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L’Oreal Capitalizes on China’s Growing luxury Market Amid Economic Slowdown

The trade war between the U.S. and China has taken a toll on businesses in both countries, but there is one company that has managed to post optimistic results despite challenging geopolitical conditions.

L’Oreal Paris recently released its annual sales report for 2018 which showed promising sales figures for the previous year, especially in China where the demand for luxury products is growing rapidly.

Brands like LVMH and Prada are investing in China for the first time since cutting back on spending five years ago

China’s Expanding Luxury Market

The French cosmetics house isn’t the first company to capitalize on China’s expanding luxury market. Other brands like LVMH and Prada are also investing in the Asian superpower for the first time since they cut back on spending five years ago.

Even though China’s economy has slowed down considerably since the trade war between Washington and Beijing began, companies still see potential in its underdeveloped cities where the trend for luxury fashion is on a steady rise.

The sprawling interest in the Chinese economy is fuelled by the millennials’ uninhibited spending habits mostly due to a lack of accountability in the country for tax evasion and corruption. While the government has started cracking down on unlawful practices in bigger cities like Beijing, the smaller cities are still able to spend extravagantly without the fear of crackdowns.

In China, millennials make up for 30 percent of the country’s total population, and according to research, this younger generation isn’t affected by the changing economic factors. Millennials are less worried about buying homes, investing or saving for retirement. In this case, a large portion of their disposable income goes towards buying luxury goods. The CEO of L’Oreal group, Jean-Paul Agon, noted that China’s upper and upper middle class has seen an increase over the past few years.

Brands like L’Oreal are now flooding China’s luxury market in a battle for the biggest market share

Millennials’ Spending Habits

Brands like L’Oreal are now flooding China’s luxury market in a battle for the biggest market share. Analysts say that the demographic between the ages 20 and 35 are the sweet spot for these brands since these consumers have been exposed to the luxury trend from a very early age.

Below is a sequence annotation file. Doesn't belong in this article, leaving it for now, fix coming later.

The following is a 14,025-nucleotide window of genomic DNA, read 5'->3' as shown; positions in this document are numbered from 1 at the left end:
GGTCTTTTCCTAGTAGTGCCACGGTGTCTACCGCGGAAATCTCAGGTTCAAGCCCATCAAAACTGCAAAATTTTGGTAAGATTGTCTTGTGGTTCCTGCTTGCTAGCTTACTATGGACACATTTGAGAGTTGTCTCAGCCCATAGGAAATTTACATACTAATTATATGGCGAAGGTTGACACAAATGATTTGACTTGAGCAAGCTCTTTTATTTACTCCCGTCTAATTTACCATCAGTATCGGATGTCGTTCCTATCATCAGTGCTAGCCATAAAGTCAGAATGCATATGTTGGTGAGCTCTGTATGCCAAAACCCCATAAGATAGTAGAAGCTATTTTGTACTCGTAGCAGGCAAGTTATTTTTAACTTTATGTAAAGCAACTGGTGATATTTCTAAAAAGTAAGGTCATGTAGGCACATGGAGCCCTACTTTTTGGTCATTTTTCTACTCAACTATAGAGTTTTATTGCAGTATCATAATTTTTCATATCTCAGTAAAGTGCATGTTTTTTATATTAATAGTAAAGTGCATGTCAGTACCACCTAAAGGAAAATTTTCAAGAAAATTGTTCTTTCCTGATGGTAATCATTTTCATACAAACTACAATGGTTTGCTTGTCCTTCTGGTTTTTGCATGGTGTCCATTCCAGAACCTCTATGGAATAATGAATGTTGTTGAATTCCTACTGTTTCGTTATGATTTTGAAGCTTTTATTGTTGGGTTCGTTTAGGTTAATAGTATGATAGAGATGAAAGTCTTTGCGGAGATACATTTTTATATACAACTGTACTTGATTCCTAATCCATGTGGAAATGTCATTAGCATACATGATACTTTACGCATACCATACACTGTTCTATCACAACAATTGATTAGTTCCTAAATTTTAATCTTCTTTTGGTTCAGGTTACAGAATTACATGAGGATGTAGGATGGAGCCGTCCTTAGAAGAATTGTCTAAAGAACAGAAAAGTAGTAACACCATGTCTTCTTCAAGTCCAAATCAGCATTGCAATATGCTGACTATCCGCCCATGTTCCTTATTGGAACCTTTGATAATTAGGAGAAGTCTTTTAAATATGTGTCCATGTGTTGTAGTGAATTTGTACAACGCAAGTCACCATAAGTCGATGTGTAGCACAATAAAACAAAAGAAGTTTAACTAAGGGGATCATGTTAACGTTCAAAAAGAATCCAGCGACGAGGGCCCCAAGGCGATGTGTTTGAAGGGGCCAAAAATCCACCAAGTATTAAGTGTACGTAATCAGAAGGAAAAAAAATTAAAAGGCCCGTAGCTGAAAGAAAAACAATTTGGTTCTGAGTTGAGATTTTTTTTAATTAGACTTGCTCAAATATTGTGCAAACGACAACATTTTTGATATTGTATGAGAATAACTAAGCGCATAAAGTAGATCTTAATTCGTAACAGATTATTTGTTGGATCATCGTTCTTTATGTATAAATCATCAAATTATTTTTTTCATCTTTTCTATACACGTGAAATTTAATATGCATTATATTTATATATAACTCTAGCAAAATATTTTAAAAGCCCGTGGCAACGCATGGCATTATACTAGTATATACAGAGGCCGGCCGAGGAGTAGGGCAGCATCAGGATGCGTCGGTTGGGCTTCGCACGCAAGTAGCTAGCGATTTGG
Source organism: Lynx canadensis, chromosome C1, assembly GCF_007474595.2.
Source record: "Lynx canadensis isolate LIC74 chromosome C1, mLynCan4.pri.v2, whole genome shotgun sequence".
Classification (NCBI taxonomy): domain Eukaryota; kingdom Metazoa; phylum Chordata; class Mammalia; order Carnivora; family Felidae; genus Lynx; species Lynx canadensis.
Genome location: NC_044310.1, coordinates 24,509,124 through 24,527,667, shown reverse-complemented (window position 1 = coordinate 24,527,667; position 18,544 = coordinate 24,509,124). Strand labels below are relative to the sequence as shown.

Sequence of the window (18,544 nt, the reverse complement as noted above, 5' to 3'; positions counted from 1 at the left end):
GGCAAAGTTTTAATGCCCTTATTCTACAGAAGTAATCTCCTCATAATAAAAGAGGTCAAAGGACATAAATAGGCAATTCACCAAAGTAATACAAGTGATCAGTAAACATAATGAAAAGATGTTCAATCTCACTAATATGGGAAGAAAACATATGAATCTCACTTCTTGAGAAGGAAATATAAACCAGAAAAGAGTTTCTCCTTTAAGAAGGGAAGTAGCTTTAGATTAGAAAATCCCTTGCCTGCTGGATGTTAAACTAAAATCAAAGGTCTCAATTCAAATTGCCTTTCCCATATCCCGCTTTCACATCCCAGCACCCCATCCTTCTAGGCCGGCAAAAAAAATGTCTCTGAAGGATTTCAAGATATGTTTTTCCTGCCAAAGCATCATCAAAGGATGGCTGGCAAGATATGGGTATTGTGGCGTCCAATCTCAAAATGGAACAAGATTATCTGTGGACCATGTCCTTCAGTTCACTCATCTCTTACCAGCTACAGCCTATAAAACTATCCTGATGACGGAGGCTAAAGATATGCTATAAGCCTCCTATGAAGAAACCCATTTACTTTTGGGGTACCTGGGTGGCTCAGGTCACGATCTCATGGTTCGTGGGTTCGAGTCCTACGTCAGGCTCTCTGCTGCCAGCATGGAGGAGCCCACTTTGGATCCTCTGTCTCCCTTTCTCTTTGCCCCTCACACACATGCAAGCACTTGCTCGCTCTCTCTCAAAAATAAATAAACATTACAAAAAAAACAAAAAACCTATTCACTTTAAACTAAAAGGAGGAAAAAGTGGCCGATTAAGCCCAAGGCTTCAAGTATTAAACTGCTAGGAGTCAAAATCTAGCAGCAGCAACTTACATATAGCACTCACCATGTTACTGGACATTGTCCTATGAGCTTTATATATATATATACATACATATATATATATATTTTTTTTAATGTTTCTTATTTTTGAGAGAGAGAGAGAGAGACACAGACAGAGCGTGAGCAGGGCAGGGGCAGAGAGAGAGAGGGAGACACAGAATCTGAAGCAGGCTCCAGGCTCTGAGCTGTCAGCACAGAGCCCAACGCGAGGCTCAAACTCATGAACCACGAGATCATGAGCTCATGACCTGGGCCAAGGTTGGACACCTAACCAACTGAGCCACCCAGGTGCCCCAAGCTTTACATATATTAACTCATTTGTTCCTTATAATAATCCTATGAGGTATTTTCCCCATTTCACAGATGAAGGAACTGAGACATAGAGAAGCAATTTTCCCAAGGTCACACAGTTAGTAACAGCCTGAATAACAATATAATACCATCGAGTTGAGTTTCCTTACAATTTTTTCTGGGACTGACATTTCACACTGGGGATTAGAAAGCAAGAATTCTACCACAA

Millennials are also more into consumerism, spending more frequently than their older generation on clothes, bags, cosmetics, and other fashion items. Because of their expensive lifestyles, many of the brand’s target market resides in the outlying cities of China where living expenses are considerably lower than the likes of Shanghai and Beijing. These smaller cities are not undergoing rapid urbanization to accommodate the increasing number of people who are moving there.

This trend worked out in L’Oreal’s favor after it posted its biggest sales growth in the past decade. Agon assured the analysts during a conference call that the levels of growth achieved by the company are sustainable which means that investors can expect even better news by the end of 2019. He cited a number of different factors that could accelerate cosmetic demand in Asia, such as skincare awareness, travel shopping, and growth in eCommerce.

Agon also added that the downturn in certain industries like tech and auto due to the current trade war has also worked in the cosmetic sector’s favor. Since fewer people are using their income on big purchases like cars and electronics, it only means that they have more money freed up for buying less expensive lifestyle products.

The lipstick effect is when customers shift their priorities from buying expensive things like homes and cars to cheaper products like cosmetics

The Lipstick Effect

The CEO calls this the lipstick effect where customers shift their priorities from buying expensive things like homes, cars and cell phones, to cheaper products with a smaller lifecycle – like cosmetics. L’Oreal is positive that 2019 will be a great year for the company in Asian markets, especially in China which is the biggest economy in the region, and the second-biggest in the world – only slightly lagging behind the global leader, United States.

Although the company performed well in some of the under-developed markets, analysts couldn’t help but notice that the growth was pretty flat in its established markets like North America where sales increased by a meager 2.7 percent whereas, in West Europe, the number had actually declined by 0.3 percent. But this decline is a trend observed in the Beauty industry as a whole instead of an isolated problem with L’Oreal.

On the bright side, L’Oreal’s fate isn’t just leaning on a small market segment. In fact, the company offers a host of products from cosmetics to skincare, haircare and a lot more. The company has a lot more depth in its product line in comparison to its biggest competitor, Maybelline, which is the biggest makeup brand in China right now.

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